ATO says ordinary workers claiming expenses are the biggest problem

Dodgy work-expense claims and the cash economy are a far greater threats to Australia’s revenue base than profit shifting by multinationals, Tax Commissioner Chris Jordan says, ordinary workers claiming expenses are the biggest problem.

In a departure from the pervading political and societal narrative, Mr Jordan said ordinary wage and salary earners over-claiming for work-related expenses were responsible for the most significant revenue leakage.

ATO says ordinary workers claiming expenses are the biggest problem
Tax Commissioner Chris Jordan. Photo: The Tax Institute/Facebook

He said the next biggest problem came in the form of a willingness on the part of ordinary Australians to ignore the tax evasion implicit in paying cash for a kitchen renovation or cheap meal.

“Everyone is focusing on the large multinationals and the large corporates,” Mr Jordan told a Tax Institute conference in Adelaide on Thursday.

“Well I can tell you the total corporate tax base is something like $67 billion and the gap at that level is relatively modest because of the concentration of the companies in Australia and our assurance over that.”

What he means is that the ATO knows precisely who these taxpayers are and keeps a very close eye on them. But it was a different story with the 20 million or so individual taxpayers, he said.

“The big dollars are with us claiming work-related expenses,” Mr Jordan said.

“The biggest gap we’ve got in the system is us, not them.”

The tax system allows work and investment-related expenses to be deducted against salary income.

Personal income tax deductions totalled $31.4 billion in 2012-13. Of that, $19.7 billion was for work-related deductions and the remainder for investment-related category, mostly for negatively geared rental properties.

The ATO is working on a “tax gap analysis” for large corporates, which could be as low as $2 billion a year. It was due last year but has been delayed.

“Getting every single dollar out of multinationals and large corporates is not going to make a dent,” Mr Jordan said.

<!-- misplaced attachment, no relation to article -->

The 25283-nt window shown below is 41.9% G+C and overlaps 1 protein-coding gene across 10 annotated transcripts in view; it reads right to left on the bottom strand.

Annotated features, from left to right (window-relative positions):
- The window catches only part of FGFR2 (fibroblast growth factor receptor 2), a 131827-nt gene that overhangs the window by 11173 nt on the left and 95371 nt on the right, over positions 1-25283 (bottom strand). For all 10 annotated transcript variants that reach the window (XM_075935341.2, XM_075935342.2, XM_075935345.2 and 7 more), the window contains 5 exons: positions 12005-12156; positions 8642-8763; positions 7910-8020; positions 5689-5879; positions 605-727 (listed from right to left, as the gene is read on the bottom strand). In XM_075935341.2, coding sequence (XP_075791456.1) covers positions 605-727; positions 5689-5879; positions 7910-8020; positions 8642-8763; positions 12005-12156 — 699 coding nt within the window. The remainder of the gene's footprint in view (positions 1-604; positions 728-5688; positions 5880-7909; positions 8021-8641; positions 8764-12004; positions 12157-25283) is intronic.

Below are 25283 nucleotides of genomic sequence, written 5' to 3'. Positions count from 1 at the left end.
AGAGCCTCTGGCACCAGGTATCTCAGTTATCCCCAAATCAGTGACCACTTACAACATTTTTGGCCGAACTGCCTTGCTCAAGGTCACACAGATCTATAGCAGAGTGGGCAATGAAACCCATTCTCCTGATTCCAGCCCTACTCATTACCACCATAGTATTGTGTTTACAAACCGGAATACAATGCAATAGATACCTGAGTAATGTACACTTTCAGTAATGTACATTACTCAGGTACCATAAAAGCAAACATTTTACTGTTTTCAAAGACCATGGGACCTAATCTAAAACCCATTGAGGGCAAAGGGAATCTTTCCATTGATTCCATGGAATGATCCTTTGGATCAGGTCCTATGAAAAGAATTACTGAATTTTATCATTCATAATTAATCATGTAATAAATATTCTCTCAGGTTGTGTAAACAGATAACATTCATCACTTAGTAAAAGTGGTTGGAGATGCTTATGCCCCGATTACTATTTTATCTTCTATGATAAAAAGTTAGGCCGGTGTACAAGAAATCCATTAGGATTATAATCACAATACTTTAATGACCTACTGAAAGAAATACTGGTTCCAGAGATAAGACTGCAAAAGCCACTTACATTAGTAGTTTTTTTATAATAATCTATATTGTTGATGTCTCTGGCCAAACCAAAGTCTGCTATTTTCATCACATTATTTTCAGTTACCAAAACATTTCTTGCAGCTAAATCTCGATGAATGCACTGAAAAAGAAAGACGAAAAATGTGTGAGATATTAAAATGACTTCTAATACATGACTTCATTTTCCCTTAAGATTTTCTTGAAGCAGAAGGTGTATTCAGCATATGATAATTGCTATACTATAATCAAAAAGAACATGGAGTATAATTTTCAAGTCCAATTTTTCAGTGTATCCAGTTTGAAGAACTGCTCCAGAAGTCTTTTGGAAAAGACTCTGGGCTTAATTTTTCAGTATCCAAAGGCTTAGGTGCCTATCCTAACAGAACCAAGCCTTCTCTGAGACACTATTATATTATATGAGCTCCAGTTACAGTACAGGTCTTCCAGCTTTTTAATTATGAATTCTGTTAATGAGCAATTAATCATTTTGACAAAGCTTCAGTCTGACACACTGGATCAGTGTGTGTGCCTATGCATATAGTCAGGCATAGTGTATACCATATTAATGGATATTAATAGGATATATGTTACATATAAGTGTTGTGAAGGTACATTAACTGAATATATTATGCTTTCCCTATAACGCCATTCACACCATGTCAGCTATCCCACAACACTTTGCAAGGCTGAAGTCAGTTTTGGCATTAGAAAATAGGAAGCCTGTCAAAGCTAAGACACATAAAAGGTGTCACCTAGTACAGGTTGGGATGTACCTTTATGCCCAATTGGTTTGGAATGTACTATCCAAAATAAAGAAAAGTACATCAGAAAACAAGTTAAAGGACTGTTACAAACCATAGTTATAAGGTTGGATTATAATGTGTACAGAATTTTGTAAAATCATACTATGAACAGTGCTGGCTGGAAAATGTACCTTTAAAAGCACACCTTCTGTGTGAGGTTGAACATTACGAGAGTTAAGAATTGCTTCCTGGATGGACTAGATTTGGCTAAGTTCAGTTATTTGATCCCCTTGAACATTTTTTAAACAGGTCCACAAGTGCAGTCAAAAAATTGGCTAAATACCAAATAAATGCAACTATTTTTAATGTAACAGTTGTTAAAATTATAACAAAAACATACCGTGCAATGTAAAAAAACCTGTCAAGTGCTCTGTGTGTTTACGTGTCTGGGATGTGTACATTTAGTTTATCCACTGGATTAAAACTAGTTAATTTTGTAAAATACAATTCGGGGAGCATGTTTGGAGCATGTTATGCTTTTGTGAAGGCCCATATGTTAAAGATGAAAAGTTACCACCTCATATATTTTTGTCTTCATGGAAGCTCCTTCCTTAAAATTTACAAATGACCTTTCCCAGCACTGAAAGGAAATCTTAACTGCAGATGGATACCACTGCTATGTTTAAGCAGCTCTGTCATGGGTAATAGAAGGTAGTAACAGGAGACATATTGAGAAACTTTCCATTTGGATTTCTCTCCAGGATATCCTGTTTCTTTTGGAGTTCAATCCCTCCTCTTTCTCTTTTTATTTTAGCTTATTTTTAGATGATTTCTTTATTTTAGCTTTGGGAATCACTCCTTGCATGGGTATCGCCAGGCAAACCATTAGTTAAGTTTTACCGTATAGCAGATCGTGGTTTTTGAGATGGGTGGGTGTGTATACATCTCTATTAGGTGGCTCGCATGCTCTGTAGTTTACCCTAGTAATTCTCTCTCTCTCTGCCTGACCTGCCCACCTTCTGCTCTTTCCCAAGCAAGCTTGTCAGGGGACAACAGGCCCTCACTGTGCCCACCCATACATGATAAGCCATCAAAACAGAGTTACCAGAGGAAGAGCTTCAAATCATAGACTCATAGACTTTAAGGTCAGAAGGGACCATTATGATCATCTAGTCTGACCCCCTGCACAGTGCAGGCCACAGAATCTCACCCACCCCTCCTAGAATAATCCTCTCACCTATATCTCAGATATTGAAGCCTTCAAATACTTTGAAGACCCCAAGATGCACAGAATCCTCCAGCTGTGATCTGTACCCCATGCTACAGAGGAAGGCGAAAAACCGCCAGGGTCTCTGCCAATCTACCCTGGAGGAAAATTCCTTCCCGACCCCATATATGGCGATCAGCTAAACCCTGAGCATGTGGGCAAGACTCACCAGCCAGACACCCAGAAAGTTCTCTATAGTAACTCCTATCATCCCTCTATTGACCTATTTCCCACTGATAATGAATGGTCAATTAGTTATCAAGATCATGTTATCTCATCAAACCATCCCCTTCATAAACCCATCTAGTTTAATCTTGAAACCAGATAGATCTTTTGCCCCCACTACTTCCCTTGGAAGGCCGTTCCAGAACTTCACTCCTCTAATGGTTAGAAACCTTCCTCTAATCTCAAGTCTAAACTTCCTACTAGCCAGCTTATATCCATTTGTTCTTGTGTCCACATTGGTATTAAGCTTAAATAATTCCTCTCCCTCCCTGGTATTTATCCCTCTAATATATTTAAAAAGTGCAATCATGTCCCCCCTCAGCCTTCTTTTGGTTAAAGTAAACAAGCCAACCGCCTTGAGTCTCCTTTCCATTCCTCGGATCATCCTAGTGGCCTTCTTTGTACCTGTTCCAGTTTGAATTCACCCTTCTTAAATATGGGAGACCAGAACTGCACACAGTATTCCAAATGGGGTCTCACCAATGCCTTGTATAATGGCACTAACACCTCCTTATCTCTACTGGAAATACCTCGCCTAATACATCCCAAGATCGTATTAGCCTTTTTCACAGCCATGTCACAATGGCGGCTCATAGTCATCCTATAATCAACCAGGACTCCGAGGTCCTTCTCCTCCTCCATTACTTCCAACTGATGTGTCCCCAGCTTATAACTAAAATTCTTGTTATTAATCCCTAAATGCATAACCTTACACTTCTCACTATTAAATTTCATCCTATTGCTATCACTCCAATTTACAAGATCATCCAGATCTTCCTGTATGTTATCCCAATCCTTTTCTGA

“The biggest of all is individuals, wage and salary earners, claiming work-related expenses. So that’s what’s we’ve actually got to focus on to make a real dent across this area.”

Mr Jordan was quick to add that the ATO should – and did – go after multinationals, private companies and wealthy individuals for unpaid tax. And people needed to know the ATO had those groups under control so they could have confidence in the system, he said. But they were not the full story.

In late 2015, Treasurer Scott Morrison gave the go-ahead for the House Economics Committee, which was then chaired by Liberal MP and successful businessman Craig Laundy, to examine deductions by individuals and companies. No report was produced.

In a submission to the inquiry, the Parliamentary Budget Office said the average work expense claim was $3000, and work-related expenses made up two-thirds of total deductions claimed in 2013, or $19.7 billion.

The most common claims were for car, home office and travel expenses. Taxpayers in the highest tax bracket claimed 12 per cent of the total value of deductions, and men claimed more than women at all levels of income.

The federal government is already planning a major crackdown on the cash economy.

As part of that, a working group headed by Board of Tax chairman Michael Andrew is examining options for change and will provide a report to governing within weeks.

Mr Jordan said it would be good if Australia could get to the same point as Scandinavian countries, were using cash to avoid paying tax was frowned upon.

“Ha ha I got $200 off a plumber, I’m great [is the attitude here],” he said.

“It’s not actually, if you multiply that out.

“Never can we audit our way out but it’s a very long program of education and changing social attitudes so it’s no longer okay to cheat a bit.”

The ATO has forecast tax assessments totaling $2 billion will be issued to seven global businesses in June, arising out of audits of multinationals.

While the tech companies have never been identified, they are believed to include Apple and Google.

This article first appeared on


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